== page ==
Beargrass, a perennial plant common in the northern Rockies, clings to the hillslopes near Logan Pass in Glacier National Park. Native Americans wove watertight baskets from the durable grass and made poultices and medicinal pastes from the tuberous roots. As land temperatures rise, alpine plants seek cooler and wetter habitat higher up hillsides. Eventually, they will run out of mountain.
Fall snowline advances down the southern peaks of the Livingston Range over the Middle Fork of the Flathead River. Alpine snowpack accumulates each winter, storing water that is slowly released during the warmer, drier months of the year. Snowmelt from the mountains accounts for roughly 80 percent of the west’s water supplies. Years with less snowfall tend to see more frequent and harsher severity fires in the late fall as the mountain reservoirs dry up.
Alpenglow illuminates the Livingston Range on the western edge of Waterton-Glacier International Peace Park. Trees, still standing after a wildland fire passed through the area, blanket the foothills. In recent years, the frequency, intensity and size of wildland blazes have increased along with the overall length of fire season. Scientists and managers attribute these increases to a variety of factors, including a changing climate, insect infestations and population booms, and drought.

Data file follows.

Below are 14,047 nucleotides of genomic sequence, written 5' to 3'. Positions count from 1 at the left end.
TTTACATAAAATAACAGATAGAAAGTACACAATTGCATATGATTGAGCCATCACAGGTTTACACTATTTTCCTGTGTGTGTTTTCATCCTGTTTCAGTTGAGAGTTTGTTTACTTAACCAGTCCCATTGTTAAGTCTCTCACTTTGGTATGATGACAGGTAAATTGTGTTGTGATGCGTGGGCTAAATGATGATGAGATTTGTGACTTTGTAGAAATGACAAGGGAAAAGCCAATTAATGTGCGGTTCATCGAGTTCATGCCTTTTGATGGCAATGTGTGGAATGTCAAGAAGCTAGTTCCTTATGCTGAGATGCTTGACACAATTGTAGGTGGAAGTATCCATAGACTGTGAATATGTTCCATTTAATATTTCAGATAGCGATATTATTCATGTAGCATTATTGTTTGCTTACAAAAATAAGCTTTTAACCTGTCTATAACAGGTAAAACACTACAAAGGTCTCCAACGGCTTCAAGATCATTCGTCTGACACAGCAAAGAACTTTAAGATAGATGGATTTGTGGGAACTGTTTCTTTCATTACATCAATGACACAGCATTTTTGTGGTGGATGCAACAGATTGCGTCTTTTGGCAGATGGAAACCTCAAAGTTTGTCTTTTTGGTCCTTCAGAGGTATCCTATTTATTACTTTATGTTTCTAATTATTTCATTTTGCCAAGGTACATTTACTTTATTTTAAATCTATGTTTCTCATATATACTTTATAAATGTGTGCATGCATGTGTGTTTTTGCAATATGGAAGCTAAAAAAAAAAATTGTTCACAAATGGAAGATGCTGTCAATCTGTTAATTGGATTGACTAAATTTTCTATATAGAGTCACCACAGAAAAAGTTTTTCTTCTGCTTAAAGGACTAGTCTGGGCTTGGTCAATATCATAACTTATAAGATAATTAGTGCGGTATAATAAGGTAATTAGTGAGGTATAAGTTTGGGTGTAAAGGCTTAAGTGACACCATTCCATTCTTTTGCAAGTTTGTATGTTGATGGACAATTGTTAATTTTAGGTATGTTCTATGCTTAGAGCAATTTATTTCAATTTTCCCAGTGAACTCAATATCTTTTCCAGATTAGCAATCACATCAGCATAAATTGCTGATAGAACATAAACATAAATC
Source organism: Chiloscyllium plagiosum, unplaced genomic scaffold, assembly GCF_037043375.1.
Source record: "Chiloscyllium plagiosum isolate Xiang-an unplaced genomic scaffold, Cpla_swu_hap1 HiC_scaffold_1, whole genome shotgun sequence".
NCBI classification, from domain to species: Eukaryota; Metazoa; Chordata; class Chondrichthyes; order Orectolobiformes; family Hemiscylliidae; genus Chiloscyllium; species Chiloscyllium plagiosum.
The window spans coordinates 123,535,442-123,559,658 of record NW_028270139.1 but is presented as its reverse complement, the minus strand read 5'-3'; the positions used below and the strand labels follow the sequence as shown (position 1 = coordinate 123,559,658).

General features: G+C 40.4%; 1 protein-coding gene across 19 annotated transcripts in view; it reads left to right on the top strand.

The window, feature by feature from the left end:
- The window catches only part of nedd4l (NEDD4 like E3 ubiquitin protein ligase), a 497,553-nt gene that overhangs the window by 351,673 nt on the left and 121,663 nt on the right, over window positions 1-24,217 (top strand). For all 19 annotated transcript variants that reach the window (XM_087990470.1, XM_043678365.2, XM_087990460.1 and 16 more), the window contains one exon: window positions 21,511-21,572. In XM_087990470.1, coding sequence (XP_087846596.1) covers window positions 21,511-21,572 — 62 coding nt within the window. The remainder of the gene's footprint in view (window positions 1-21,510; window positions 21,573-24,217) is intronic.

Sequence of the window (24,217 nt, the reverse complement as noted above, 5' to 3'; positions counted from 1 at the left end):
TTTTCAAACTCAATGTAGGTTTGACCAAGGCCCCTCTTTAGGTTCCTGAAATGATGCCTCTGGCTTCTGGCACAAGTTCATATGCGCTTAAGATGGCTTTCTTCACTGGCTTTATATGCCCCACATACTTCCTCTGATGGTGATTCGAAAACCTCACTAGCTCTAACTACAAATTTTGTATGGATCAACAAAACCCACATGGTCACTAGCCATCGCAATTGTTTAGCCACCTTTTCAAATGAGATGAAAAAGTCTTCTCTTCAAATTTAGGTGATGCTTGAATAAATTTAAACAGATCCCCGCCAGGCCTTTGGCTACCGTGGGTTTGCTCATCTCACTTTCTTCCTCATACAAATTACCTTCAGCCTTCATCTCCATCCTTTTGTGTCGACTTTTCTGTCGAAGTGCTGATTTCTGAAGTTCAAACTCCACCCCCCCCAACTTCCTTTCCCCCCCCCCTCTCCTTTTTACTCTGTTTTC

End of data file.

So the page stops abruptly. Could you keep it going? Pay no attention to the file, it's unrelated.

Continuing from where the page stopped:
On the eastern side of the divide, the Rocky Mountain Front is characterized by faulting, folding and overthrusting. The snowcapped mountains act as a seasonal water tower for the sagebrush prairies, making this transitional area ideal for ranching and farming. Energy exploration threaten the delicate balance of domestic stock and wildlife, already jeopardized by rising temperatures and periods of drought.
This glacial erratic just outside the Crown region in Yellowstone National Park is a monument to landscapes past. The boulder was likely deposited 20,000 years ago as the Cordilleran Ice Sheet retreated during the last period of glaciation. Estimates vary, but the glaciers that make Glacier National Park so distinctive could melt in as little as 30 years due to rapidly rising land temperatures. Displaced boulders and scooped valleys will be all that remain.